8 Shocking Facts About Electric Eels

The face and head of a gray colored electric eel with a pink mouth

Reinhard Dirscherl / Getty Images

The electric eel is not an eel at all, it’s a fish. Their long, slender bodies give them the appearance of an eel, but their ability to deliver a high voltage jolt of electricity is uniquely their own. The three species of electric eels each occupy unique regions within South America. They are all top predators, with little to fear in their habitats.

From their ability to leap from the water to attack prey to their highly complex sensory system, discover the most fascinating facts about electric eels.

Fast Facts

  • Common Name: Electric eel
  • Scientific Name: Electrophorus electricus
  • Average Lifespan in the Wild: Unknown
  • Average Lifespan in Captivity: 10 to 22
  • IUCN Red List Status: Least concern
  • Current Population: Unknown

1. Electric Eels Aren't Eels

Despite its misleading common name, the electric eel is a South American species of knifefish and is closely related to catfish. It’s so unique that it has its own genus: Electrophorus. For centuries, scientists believed there was only one species of electric eel, but in 2019 researchers using DNA analysis discovered that there are actually three distinct species: Electrophorus voltai, Electrophorus varii, and Electrophorus electricus. Each species inhabits a different region — the electricus is found in the Guiana Shield, the voltai is in the Brazilian Shield, and the varii inhabits the lowland Amazon basin. They are all similar in appearance, except that the voltai has a more egg-shaped head than the other two.

Though they aren’t eels, they have an elongated, cylindrical, snake-like appearance, just like true eels. Unlike eels, electric eels are freshwater fish that spend most of their time at the bottom of muddy rivers and streams.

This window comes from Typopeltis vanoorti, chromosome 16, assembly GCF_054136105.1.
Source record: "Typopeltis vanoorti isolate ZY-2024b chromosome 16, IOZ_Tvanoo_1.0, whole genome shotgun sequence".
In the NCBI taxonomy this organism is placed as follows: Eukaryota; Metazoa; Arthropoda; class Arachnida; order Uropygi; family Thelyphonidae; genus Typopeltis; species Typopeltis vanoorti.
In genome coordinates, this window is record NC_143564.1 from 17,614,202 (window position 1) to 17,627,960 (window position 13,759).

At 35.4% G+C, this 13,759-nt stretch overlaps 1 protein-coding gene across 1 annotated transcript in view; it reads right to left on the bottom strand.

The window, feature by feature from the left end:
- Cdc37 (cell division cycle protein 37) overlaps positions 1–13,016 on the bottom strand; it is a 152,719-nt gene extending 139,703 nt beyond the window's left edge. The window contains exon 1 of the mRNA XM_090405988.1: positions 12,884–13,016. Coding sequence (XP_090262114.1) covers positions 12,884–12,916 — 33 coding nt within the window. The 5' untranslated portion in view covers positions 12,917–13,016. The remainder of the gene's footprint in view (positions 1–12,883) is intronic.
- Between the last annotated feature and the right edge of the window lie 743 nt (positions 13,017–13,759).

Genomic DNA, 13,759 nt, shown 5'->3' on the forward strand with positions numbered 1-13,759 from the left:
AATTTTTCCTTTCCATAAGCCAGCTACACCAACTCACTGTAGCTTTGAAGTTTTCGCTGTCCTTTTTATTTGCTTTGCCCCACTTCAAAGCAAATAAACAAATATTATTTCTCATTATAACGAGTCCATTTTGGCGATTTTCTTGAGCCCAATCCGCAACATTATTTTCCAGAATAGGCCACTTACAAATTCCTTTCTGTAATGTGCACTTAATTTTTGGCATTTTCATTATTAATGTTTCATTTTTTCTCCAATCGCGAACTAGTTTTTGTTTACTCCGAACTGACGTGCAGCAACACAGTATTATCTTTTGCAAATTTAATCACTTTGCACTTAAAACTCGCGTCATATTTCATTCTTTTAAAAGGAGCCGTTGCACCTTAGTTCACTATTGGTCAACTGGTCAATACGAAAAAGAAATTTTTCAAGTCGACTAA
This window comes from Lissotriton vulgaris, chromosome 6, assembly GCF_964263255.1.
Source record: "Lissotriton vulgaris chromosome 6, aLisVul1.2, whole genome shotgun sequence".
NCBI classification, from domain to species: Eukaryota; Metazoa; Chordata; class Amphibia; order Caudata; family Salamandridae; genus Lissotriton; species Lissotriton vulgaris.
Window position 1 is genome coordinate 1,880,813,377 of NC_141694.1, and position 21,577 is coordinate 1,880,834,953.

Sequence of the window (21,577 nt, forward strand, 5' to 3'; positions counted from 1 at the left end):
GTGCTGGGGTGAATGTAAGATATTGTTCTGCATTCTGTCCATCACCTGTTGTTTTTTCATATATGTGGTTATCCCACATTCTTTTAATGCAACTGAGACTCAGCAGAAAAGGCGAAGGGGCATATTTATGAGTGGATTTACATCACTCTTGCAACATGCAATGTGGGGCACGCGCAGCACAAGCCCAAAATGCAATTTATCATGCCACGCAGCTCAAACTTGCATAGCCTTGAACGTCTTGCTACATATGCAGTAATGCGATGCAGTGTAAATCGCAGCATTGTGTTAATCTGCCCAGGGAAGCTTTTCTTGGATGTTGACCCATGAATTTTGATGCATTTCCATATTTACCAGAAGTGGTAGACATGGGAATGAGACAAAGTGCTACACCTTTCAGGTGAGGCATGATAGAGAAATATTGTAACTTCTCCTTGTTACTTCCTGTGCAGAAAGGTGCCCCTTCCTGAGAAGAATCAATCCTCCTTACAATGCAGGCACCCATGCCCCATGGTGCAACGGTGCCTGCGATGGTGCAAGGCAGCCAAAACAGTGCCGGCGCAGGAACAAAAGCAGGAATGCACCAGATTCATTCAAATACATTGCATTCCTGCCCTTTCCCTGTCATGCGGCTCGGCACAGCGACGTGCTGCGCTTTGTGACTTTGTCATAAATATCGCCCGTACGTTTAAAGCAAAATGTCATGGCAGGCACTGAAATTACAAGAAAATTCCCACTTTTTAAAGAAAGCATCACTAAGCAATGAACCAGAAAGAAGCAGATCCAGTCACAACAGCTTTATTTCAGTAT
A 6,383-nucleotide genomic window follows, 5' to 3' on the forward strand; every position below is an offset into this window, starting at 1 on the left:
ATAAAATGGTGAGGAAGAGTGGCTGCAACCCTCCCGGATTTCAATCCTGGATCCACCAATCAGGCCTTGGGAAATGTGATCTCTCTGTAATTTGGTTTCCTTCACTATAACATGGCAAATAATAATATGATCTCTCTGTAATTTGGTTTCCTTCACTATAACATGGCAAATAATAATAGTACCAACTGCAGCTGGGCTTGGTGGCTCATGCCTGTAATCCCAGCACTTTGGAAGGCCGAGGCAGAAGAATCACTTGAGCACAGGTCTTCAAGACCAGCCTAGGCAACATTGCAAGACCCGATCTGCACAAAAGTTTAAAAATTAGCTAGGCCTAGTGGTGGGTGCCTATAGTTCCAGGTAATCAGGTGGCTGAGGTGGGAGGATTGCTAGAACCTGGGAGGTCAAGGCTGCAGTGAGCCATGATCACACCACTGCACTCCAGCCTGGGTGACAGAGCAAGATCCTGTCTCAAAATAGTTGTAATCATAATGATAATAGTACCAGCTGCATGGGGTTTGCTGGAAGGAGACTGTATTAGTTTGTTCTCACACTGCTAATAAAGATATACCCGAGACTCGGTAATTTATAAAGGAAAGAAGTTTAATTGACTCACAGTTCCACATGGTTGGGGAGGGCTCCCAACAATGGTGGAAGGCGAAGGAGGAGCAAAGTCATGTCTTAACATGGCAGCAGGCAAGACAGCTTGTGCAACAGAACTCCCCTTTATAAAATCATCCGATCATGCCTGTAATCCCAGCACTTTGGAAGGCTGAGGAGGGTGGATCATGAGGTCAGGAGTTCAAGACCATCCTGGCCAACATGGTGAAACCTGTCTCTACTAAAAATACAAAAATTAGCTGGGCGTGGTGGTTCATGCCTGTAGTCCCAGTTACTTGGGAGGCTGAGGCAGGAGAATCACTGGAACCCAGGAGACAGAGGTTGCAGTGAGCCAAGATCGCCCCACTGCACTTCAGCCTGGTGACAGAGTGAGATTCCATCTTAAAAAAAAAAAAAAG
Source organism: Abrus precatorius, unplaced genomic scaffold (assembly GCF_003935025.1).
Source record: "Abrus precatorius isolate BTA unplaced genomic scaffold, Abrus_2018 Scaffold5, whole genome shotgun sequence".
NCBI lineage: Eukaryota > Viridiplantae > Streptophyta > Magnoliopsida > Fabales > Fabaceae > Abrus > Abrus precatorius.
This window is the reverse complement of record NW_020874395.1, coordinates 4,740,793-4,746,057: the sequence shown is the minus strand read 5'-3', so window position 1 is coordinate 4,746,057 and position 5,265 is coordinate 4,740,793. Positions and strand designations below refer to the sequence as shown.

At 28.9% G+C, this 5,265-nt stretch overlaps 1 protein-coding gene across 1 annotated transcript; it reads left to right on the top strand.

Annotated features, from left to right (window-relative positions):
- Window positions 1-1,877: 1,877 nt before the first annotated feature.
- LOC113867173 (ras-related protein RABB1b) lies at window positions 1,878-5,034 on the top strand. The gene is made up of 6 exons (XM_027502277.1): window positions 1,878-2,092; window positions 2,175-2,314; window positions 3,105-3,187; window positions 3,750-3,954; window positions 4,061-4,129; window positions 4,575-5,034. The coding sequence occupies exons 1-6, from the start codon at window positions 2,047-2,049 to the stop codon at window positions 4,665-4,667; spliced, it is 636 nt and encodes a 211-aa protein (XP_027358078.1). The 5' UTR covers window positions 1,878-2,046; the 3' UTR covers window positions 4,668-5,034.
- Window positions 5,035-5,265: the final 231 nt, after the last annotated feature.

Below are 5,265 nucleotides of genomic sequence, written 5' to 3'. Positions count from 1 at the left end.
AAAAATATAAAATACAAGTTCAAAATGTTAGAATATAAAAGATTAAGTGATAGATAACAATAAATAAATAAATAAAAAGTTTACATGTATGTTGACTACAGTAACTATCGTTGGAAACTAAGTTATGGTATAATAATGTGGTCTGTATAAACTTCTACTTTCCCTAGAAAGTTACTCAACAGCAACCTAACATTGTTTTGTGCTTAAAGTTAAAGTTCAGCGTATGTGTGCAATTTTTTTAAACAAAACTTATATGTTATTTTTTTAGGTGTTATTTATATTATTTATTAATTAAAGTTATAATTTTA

2. They Deliver Quite a Shock

Electric eels come by their name for good reason — depending on the species, they can release an electric shock of up to 860 volts. This defense mechanism is created by three organs found in all three electric eel species: the main organ, the Hunter’s organ, and the Sach’s organ. The strongest electrical discharges are caused by the main and Hunter’s organs working in unison, while the Sach’s organ produces lower voltage electrical charges.

Scientists discovered that the strongest high voltage charges, up to 860 volts, come from the Electrophorus voltai species, while the Electrophorus electricus and Electrophorus varii produce high voltage charges of up to 480 volts and 572 volts, respectively.

3. They Can Leap Out of the Water

Not only are electric eels capable of delivering a high voltage shock, but they are also known to leap out of the water to attack predators. Vanderbilt University biologist Ken Catania inadvertently made the discovery while handling electric eels in a tank using a net with a metal rod. He observed that when the metal rod approached, the eels lunged up from the water to attack it with electric shocks.

Because the rod conducts electricity, the eels saw it as a large animal. When nonconductors were used, the eels ignored the target and did not attack. In the same study, the eels bent their necks to keep in contact with the target, ensuring whatever predator they’re defending against feels their full wrath. While the electric eel is a top predator that has little to fear in the wild, this strategy is especially beneficial during the dry season when the eels may be stuck in small ponds and particularly vulnerable.

4. They Lay Eggs in Nests of Saliva

During the dry season, female electric eels lay their eggs in a foam nest made of saliva. Males are responsible for building the nest of spit and guarding the eggs until they hatch during the rainy season. An average of 1,200 baby eels will hatch from the well-guarded nest. Electric eels are believed to be fractional spawners that lay three batches of eggs during each spawning cycle.

5. They Are Mouth-Breathers

An electric eel on the bottom of a tank surrounded by green underwater plants
 wrangel / Getty Images